Still persevering with the whole reading to classes business. And again, this week I’ve learned something new!
At the weekend I went to a course in Edinburgh, run by the highly recommended Book Bound team, comprised of four published children’s authors/editors. In a one-to-one meeting with Little,Brown editor Karen Ball, she said to me:
“Dogs sell! Out of all pets, dogs are the animals to sell the most books.” I was encouraged – not a bad start for my Dog-Walking Consortium manuscript. She also liked the title (bingo!) and warned me to keep my uptight and grouchy main character likeable. Good advice if I want kids to identify.
On the day we also spent a bit of time working on straplines – the type of line that goes at the top of a letter to a publisher. Think The Boy Who Lived or Half boy. Half god. All hero. Quite tricky when you’re thinking of your own precious work!
Another exercise to help writers pitch their work to agents and editors was to try a ‘movie pitch’. If your book was a combination of two well-known films, what would it be? This could even be your strapline!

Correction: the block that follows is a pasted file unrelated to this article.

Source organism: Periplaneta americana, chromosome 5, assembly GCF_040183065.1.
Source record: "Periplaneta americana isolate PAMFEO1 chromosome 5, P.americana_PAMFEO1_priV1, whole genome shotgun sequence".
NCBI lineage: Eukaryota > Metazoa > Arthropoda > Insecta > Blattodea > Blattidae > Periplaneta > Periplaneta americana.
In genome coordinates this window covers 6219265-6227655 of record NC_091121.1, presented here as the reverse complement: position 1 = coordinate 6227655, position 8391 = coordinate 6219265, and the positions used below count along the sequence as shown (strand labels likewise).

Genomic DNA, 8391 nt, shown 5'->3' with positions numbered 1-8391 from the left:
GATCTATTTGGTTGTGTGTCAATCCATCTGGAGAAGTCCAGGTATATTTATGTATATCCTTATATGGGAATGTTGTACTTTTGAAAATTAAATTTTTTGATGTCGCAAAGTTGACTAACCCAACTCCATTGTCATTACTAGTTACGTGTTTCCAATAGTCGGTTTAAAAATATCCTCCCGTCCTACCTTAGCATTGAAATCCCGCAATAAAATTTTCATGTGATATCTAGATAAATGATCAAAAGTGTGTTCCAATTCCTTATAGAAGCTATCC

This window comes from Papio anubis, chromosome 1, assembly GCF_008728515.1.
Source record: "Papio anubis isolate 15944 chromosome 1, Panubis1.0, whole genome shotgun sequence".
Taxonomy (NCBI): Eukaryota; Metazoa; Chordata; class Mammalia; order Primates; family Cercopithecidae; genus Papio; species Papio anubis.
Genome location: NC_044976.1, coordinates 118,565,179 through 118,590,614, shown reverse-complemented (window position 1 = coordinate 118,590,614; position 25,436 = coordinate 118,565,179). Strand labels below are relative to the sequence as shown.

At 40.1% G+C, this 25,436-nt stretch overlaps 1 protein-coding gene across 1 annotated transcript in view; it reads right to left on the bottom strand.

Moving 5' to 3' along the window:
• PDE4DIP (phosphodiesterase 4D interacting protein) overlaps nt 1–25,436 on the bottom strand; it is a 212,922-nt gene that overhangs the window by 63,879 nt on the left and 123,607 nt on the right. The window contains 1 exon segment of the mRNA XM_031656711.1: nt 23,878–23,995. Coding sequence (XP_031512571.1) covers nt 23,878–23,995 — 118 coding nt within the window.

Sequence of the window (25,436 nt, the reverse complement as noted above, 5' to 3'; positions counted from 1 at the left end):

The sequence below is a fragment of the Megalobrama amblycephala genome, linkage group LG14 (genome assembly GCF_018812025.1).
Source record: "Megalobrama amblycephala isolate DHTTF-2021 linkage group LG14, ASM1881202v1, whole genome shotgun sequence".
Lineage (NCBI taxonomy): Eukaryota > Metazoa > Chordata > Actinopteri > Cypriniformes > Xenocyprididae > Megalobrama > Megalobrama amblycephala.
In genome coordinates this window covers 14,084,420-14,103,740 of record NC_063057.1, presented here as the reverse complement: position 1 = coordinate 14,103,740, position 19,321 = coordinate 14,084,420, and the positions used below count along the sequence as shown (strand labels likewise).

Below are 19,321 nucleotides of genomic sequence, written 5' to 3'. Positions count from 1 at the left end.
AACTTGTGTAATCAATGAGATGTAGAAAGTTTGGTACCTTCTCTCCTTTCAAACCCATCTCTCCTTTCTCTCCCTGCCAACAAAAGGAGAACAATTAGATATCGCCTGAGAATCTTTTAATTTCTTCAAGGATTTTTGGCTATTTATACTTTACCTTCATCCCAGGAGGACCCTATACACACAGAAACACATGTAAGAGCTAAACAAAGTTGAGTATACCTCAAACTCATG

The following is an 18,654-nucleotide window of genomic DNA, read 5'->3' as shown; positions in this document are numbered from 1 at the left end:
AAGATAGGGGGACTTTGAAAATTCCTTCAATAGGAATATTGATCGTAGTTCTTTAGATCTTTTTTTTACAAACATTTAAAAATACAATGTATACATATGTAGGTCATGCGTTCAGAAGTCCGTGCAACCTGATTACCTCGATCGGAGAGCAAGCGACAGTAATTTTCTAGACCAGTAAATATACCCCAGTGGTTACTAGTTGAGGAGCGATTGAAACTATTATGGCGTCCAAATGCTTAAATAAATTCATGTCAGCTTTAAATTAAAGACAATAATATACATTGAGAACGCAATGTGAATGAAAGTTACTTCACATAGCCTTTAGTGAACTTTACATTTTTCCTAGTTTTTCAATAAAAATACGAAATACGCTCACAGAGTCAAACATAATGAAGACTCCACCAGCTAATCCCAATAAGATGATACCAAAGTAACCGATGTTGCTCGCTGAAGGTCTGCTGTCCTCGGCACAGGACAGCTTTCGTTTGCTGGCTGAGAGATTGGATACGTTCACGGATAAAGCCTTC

Hmmmmm. I went back to my previous manuscript. A story of a village’s defiance during the Highland Clearances: Local Hero meets Les Miserables? I suppose…
After a few ridiculous attempts, The Dog-Walking Consortium ended up as 101 Dalmatians meets Spy Kids. Not too bad, I thought, but let me know if you have a better idea, everyone. It’s basically about a young (dog-phobic) Sherlock-type who is forced to gather his clues while walking other people’s dogs.
And, incidentally, stories about dogs sell, but a certain kind of dog sells more than any other.
Guesses? Yes, you probably got it right! The humble Labrador is the breed to shift the most books, would you believe. Could I put a Labrador in it, asked Karen the editor. I could, as it happens. No problem! In fact, now that I think about it, my book’s all about Labradors….
This lines up nicely with an emerging trend in the post-it notes I’ve been getting from the kids at the school, too.